My mother and I were not particularly close. As a child there were a variety of reasons for that; lots of baggage. As an adult, however, it was more my doing than hers.
Like most men of my generation, I struggled with coming out. As I grew more and more comfortable in a life of which I knew she would not approve, I put more and more distance between us. There had been no dramatic event but at one point I realized it had been several years since we’d seen each other. We always spoke by telephone. We were always in touch in a superficial way. We just weren’t sharing our lives with each other. I was building a life she knew nothing about. Eventually, I came out to her. As such conversations go, it was neither a great success nor a horror story. We saw each other more often in the years that followed. She met two of the men who have been important in my life and welcomed them with the same awkward graciousness she displayed whenever the subject of homosexuality come up in any context.
Shannon was born in southern Illinois, about an hour north of the Ohio River which forms the border with Kentucky. The men in her family had worked for the railroads before settling in southern Illinois and northern Kentucky. Thereafter they were coal miners. The women were all wives and mothers. She grew up in a home that did not see much love and she hoped to make her family experience better. I think she tried her best. Results were mixed.
At 22, she married my father. My sister came along a respectable 13 months later. After two failed pregnancies, I came along 4.5 years after that. Any happiness that may have existed in her marriage had long since fled by the time I was old enough to be aware of such things. After some very turbulent years they separated when I was 7. They divorced a few years later. At 40 she was a single mother working 3 jobs to support herself, her two teenaged children and her widowed mother.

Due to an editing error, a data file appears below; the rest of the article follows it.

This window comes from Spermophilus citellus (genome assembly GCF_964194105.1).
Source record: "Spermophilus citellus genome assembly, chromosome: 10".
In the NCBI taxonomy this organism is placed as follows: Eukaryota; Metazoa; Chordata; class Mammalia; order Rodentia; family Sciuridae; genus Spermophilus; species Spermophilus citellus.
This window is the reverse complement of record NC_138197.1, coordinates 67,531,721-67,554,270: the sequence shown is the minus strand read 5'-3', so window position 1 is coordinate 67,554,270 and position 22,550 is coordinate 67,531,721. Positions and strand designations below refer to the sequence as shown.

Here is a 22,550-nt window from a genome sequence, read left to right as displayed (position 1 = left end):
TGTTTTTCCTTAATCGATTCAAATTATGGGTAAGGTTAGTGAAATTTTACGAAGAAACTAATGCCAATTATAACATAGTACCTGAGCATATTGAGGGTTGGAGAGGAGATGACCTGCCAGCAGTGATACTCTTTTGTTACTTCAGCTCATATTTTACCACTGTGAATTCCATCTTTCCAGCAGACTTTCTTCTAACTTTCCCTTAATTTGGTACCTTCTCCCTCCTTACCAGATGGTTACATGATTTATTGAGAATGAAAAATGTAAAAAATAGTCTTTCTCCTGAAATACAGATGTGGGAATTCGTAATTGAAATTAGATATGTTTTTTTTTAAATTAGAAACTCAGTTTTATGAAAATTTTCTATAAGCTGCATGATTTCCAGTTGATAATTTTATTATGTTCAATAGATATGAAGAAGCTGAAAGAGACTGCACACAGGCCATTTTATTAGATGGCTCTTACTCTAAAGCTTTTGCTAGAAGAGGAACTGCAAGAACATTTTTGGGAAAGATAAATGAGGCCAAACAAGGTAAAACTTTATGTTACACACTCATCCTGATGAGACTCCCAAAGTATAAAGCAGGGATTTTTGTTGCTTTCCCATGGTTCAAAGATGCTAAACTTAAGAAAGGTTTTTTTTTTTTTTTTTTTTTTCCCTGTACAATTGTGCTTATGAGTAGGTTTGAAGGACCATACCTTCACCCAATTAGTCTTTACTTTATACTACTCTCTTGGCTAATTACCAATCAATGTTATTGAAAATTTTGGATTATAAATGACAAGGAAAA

Shannon was single most of my life. She dated periodically but never for long nor very seriously. Years later she reconnected with a man she’d known in her youth. He was a classmate of her older brother’s. He had been interested in her but she was 19 then, he almost 30. She thought he was too old. He’d proposed when she divorced but she’d rejected him because she didn’t think he would have been a good step-father. He never married. After she retired and moved back down south they reconnected and, perhaps having just run out of excuses, she married him. She was 69, he, still 10 yrs older. I find that wonderfully romantic. They’d been married for 5 years when she died. He passed away a year later.
Shannon had a more difficult life than she should have had. She was never June Cleaver but she did the best she could and I admire her for that. Having been the first in her family to graduate from high school, she was proud that I went to college. She never owned her own home but I recall how excited she was when I bought my first house. She loved her kids and we did not always make that easy. She accepted me and the life I made for myself as best she could. She died still believing I was going to Hell and that troubled her. It’s hard to touch up those Southern Baptist roots. She never let it become more than an atmospheric barrier between us though. Our relationship may not have been sunny but it was overcast, more than stormy, in later years.
As she grew older she grew closer to my sister. They lived closer together and they had more in common. In some ways there was a symmetry to that. My sister had always been closer to my father as a child. Shannon loved being a grandmother. I think she would have enjoyed having more grandkids. She also had a wonderful sense of humor and an infectious laugh.
As I get older I find I miss her. The baggage all seems to matter less. I don’t have any great regrets or feelings of lost opportunity but neither do I hold any anger. In my heart I wish things had been different but in my head I think things went the way they were supposed to go. She was a loving woman who did the best she knew how with the resources she had available. I’m not sure any of us can hope for more than that.